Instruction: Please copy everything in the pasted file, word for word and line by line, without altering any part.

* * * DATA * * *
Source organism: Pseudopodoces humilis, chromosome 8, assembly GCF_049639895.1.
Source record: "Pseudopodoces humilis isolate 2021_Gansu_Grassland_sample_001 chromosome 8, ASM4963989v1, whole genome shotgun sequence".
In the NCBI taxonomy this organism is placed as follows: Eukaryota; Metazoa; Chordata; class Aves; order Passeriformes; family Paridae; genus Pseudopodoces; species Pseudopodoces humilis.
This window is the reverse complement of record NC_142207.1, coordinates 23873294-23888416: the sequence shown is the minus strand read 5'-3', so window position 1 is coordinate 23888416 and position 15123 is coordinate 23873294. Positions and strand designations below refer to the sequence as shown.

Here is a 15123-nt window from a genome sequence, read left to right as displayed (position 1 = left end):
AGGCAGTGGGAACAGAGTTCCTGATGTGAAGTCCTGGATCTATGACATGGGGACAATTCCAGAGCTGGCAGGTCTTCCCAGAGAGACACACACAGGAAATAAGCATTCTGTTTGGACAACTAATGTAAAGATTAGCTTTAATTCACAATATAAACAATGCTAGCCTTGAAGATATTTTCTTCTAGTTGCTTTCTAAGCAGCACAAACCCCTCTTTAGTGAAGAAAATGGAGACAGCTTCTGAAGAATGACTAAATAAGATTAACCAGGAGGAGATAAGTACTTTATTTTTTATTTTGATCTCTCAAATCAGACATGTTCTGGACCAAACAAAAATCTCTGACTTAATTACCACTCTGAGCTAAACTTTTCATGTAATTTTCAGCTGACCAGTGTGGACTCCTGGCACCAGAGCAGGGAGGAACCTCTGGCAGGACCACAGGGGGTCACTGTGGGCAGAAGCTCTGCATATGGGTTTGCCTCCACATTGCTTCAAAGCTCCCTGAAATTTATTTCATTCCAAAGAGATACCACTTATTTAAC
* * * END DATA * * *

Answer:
Source organism: Pseudopodoces humilis, chromosome 8, assembly GCF_049639895.1.
Source record: "Pseudopodoces humilis isolate 2021_Gansu_Grassland_sample_001 chromosome 8, ASM4963989v1, whole genome shotgun sequence".
In the NCBI taxonomy this organism is placed as follows: Eukaryota; Metazoa; Chordata; class Aves; order Passeriformes; family Paridae; genus Pseudopodoces; species Pseudopodoces humilis.
This window is the reverse complement of record NC_142207.1, coordinates 23873294-23888416: the sequence shown is the minus strand read 5'-3', so window position 1 is coordinate 23888416 and position 15123 is coordinate 23873294. Positions and strand designations below refer to the sequence as shown.

Here is a 15123-nt window from a genome sequence, read left to right as displayed (position 1 = left end):
AGGCAGTGGGAACAGAGTTCCTGATGTGAAGTCCTGGATCTATGACATGGGGACAATTCCAGAGCTGGCAGGTCTTCCCAGAGAGACACACACAGGAAATAAGCATTCTGTTTGGACAACTAATGTAAAGATTAGCTTTAATTCACAATATAAACAATGCTAGCCTTGAAGATATTTTCTTCTAGTTGCTTTCTAAGCAGCACAAACCCCTCTTTAGTGAAGAAAATGGAGACAGCTTCTGAAGAATGACTAAATAAGATTAACCAGGAGGAGATAAGTACTTTATTTTTTATTTTGATCTCTCAAATCAGACATGTTCTGGACCAAACAAAAATCTCTGACTTAATTACCACTCTGAGCTAAACTTTTCATGTAATTTTCAGCTGACCAGTGTGGACTCCTGGCACCAGAGCAGGGAGGAACCTCTGGCAGGACCACAGGGGGTCACTGTGGGCAGAAGCTCTGCATATGGGTTTGCCTCCACATTGCTTCAAAGCTCCCTGAAATTTATTTCATTCCAAAGAGATACCACTTATTTAAC